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Re: goals for fc4?

>>>>> "Pete" == Pete Chown <1 234 cx> writes:

>> As a practical matter touching on Fedora, gcj remains the "best" way
>> to deliver java applications on a free system.  In my opinion, other
>> free VMs have unacceptable performance, unacceptable platform
>> coverage, or both.

Pete> Have you tried ikvm?  Rhino runs with it successfully, so it must be
Pete> fairly complete.  I haven't tried anything more demanding, though.

I'm aware of IKVM but haven't really used it.

In terms of ability to run applications, the important thing to
remember is: all the free VMs can run the same things.  Writing a java
VM is no big deal -- that's why we have 20 of them.  The hard part is
the libraries, and basically all the free VMs use GNU Classpath
(usually with minor VM-specific tweaks).

Pete> One nice thing about ikvm is that it's a JIT (or rather, uses a JIT,
Pete> either Mono or .NET).  This means that in use, it is much more similar to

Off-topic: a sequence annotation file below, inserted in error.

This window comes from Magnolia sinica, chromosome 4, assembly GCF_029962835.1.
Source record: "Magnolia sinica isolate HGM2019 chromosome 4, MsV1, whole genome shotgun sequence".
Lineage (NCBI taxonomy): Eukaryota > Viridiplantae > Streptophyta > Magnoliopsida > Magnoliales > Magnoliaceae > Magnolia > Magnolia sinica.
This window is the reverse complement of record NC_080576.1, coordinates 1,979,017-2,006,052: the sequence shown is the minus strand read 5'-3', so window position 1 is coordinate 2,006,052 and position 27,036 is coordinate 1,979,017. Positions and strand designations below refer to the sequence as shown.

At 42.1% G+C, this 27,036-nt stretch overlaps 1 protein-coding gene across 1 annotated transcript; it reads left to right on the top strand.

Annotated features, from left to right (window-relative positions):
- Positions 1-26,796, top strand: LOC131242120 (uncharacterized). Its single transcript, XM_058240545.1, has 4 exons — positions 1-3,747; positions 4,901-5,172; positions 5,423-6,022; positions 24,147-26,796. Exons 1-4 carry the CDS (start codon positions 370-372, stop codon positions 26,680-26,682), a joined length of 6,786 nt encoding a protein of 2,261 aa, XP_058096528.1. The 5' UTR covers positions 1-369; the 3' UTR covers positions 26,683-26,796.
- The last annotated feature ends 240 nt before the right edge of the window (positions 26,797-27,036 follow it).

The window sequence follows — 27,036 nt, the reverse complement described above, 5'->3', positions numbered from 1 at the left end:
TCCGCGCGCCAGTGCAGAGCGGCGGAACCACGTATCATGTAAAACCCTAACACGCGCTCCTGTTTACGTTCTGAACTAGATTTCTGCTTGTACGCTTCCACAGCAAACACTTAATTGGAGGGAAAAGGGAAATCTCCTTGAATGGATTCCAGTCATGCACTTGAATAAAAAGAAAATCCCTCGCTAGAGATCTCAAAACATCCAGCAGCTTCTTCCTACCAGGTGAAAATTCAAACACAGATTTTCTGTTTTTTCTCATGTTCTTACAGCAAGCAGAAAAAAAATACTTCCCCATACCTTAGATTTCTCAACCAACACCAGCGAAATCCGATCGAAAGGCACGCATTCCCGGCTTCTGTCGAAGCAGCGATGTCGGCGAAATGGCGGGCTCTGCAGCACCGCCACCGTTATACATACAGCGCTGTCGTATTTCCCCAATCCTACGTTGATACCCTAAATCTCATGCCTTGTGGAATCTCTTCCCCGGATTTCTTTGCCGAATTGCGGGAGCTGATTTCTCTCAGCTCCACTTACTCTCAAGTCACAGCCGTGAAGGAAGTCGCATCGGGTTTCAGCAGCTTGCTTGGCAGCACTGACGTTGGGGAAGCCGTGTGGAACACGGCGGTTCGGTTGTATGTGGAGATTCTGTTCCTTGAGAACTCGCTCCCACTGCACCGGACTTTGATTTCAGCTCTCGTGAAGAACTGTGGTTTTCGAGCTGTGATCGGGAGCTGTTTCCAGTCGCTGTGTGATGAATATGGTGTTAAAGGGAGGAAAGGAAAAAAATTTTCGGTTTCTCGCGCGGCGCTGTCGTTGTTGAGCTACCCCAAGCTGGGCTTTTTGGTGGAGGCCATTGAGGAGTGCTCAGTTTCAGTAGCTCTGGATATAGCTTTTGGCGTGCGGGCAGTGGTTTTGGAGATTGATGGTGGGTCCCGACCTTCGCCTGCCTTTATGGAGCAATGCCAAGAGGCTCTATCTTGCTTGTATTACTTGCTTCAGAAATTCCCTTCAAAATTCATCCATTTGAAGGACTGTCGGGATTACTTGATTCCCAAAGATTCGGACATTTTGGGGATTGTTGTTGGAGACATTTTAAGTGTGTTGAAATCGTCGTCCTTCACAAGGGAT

Pete> other Java implementations.

Yes, deployment is simpler in this scenario.

>From my POV, at least at the moment (based on the benchmarks I've seen
-- is that enough qualification? :-), Mono+IKVM falls into the
"unacceptable performance" slot.

For "jdk-style" deployment, especially if complete platform coverage
doesn't matter to you, at the moment I think I would recommend

I remembered another reason we like gcj -- you can debug gcj-compiled
code.  You have to use gdb (which has its pros and cons), but at least
you can do it.  AFAIK the other free VMs lack any way to debug the
code you're running.  (It would be great to be wrong about this, since
it would solve a problem we have with eclipse-on-free-VMs.)


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